The Jury for Ireland's Favourite Folk Song comprises of musicians, musicologists and broadcasters, all of whom are passionate and knowledgeable about folk music.
Meet the jury below...
Mary Black (Presenter & Chair)
For over a quarter-century, singer Mary Black has been a dominant presence in Irish music, both at home and abroad. Mary has released 11 studio albums, all of which achieved platinum sales status and spawned countless hits. She has shared stages, TV shows and recording studios with some of the most revered performers of her time. She has also played a front-line role in bringing Irish music, past and present, to an increasingly appreciative and ever-growing global audience. She is indeed a real Irish treasure and her talent a gift from this small island to a grateful world.
Mary Black is the presenter and chair of Ireland's Favourite Folk Song.
Dr. Aileen Dillane
Dr. Aileen Dillane is an ethnomusicologist and musician with research interests in local/global Irish music; musical migrations and diasporas; protest music; popular culture, and soundscapes. She lectures in music at the Irish World Academy of Music and Dance, University of Limerick, specialising in the traditional, folk and vernacular music of Ireland and its diaspora, as well as in popular music studies and ethnomusicology.
Aileen plays traditional flute and piano with the Templeglantine Ceilí Band (2010 All-Ireland winners) and has collaborated and recorded with musicians in Ireland and the USA.
Diarmaid Ferriter is Professor of Modern Irish History at UCD. His books include The Transformation of Ireland 1900-2000, Judging Dev: A Reassessment of the life and legacy of Eamon de Valera, Occasions of Sin: Sex and Society in Modern Ireland, Ambiguous Republic: Ireland in the 1970s, A Nation and not a Rabble: The Irish Revolution 1913-23 and On The Edge: Ireland’s Offshore Islands, A Modern History. His latest book is The Border: The Weight of a Century of Anglo-Irish Relations. He is a regular broadcaster on RTE television and radio and a weekly columnist with the Irish Times.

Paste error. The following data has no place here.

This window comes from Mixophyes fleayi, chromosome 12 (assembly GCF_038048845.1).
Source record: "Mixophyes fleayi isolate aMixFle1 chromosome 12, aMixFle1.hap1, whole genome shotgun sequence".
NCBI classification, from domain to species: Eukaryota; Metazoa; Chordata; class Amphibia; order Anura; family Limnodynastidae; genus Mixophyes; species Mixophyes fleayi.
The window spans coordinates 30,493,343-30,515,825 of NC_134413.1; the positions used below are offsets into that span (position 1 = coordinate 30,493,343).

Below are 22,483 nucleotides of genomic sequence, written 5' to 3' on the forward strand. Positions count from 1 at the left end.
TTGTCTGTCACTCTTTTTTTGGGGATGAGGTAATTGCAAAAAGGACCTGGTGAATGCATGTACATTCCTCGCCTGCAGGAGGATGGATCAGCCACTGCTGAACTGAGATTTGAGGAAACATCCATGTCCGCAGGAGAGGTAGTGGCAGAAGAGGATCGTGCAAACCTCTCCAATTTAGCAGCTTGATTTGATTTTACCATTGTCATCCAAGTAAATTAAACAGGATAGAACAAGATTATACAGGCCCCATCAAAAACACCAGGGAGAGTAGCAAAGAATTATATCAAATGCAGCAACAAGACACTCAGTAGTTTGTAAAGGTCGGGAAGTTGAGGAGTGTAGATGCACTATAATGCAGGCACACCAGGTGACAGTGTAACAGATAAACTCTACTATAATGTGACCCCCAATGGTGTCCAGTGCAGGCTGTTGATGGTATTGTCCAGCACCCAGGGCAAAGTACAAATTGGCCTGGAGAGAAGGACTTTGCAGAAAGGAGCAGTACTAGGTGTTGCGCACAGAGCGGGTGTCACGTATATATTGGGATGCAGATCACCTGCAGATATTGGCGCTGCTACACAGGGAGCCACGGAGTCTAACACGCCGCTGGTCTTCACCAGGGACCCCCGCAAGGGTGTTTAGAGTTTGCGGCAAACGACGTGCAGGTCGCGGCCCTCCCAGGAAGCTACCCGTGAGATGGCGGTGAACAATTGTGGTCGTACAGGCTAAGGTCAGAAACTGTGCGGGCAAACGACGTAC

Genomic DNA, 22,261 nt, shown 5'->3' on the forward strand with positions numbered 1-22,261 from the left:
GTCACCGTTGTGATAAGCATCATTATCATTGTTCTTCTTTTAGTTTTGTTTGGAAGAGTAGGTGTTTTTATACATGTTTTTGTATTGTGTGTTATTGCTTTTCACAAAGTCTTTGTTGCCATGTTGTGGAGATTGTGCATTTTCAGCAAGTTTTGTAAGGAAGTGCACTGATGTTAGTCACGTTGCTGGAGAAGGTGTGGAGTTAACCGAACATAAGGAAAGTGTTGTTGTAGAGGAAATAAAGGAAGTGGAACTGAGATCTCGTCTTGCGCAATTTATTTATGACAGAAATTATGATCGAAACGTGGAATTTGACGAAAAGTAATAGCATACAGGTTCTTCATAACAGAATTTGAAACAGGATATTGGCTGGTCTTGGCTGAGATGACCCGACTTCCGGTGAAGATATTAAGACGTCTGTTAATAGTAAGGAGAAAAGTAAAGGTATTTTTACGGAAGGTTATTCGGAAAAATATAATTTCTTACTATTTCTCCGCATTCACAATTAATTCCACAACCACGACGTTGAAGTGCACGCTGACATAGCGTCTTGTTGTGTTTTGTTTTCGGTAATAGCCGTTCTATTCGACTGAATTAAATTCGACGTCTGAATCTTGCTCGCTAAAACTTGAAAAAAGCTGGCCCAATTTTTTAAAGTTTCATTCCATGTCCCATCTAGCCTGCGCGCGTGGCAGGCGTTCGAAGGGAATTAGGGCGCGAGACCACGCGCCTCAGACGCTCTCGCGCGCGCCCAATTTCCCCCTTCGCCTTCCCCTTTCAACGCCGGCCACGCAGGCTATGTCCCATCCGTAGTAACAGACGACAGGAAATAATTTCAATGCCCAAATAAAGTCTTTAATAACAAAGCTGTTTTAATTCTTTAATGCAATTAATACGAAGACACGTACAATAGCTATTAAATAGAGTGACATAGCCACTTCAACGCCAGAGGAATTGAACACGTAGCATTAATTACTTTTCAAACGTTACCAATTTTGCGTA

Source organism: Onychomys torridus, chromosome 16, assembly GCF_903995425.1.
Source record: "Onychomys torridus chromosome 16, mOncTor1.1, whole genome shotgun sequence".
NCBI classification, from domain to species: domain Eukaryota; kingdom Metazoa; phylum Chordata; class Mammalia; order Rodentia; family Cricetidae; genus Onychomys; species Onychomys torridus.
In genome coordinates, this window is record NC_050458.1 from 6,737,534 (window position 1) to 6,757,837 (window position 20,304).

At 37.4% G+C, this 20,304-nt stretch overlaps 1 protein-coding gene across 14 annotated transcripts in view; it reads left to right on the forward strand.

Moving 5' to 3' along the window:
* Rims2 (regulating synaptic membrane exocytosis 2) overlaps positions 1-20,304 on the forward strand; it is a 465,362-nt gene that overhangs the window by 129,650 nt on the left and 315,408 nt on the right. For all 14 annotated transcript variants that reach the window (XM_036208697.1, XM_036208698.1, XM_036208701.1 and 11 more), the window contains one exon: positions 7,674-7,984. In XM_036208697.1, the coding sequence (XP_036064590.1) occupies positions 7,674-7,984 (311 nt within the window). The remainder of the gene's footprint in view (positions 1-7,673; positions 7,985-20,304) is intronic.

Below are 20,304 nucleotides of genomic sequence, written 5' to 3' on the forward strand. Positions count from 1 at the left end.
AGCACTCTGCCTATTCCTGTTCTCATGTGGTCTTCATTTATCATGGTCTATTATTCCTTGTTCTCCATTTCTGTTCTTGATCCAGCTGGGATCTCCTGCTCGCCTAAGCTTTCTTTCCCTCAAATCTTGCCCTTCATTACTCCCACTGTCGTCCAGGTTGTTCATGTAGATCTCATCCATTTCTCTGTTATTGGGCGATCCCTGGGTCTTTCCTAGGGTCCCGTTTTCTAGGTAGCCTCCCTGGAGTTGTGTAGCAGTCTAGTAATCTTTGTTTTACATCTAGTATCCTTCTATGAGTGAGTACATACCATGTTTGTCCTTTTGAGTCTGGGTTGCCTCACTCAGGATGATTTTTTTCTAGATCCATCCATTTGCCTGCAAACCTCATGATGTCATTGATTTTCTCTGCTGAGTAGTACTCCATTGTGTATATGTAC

Brian Mullen was born in Derry, where he still lives. His mother’s family were all singers and he sang pop and folk as a teenager. At university in Bangor, North Wales he met musicians who had links with Ireland and, travelling with them, he met such singers as Nioclás Tóibín in Ring and Mick Flynn in Miltown Malbay. He gathered songs at home while a teenager, then in Wales, around Ireland and in Coleraine, assembling an eclectic repertoire which has English, Scottish and American ballads, music hall ditties and songs in Irish. In 1986, he joined the BBC’s Irish Language Unit as a producer and shortly afterwards began presenting Caschlár, which features music from all over the world and styles including pop, soul, country and traditional Irish music.
In 1987, Nuala established Hummingbird Productions with Philip King to produce high quality music and arts documentaries. With Philip King she worked as assistant producer on Bringing It All Back Home and is the author of the book which accompanied the series. Nuala won an Emmy award for writing a one-hour version of Bringing It All Back Home for the Disney television channel in the US. Nuala has written, directed and edited amongst others Sult – Spirit of the Music (Series 1 & II), Sruth na Maoile, Freedom Highway, One Faithful Harp: The Life and Music of Thomas Moore, Se Mo Laoch (Series 1 to 6), The Raw Bar (Series 1 and II), documentaries on the life of Sinead O’Connor and Mary Black, and Donal Lunny: Following the Music. She is currently working as co-director and series editor of An Droichead Beo / The Living Bridge. Nuala also worked as the traditional music reviewer for the Irish Times for many years.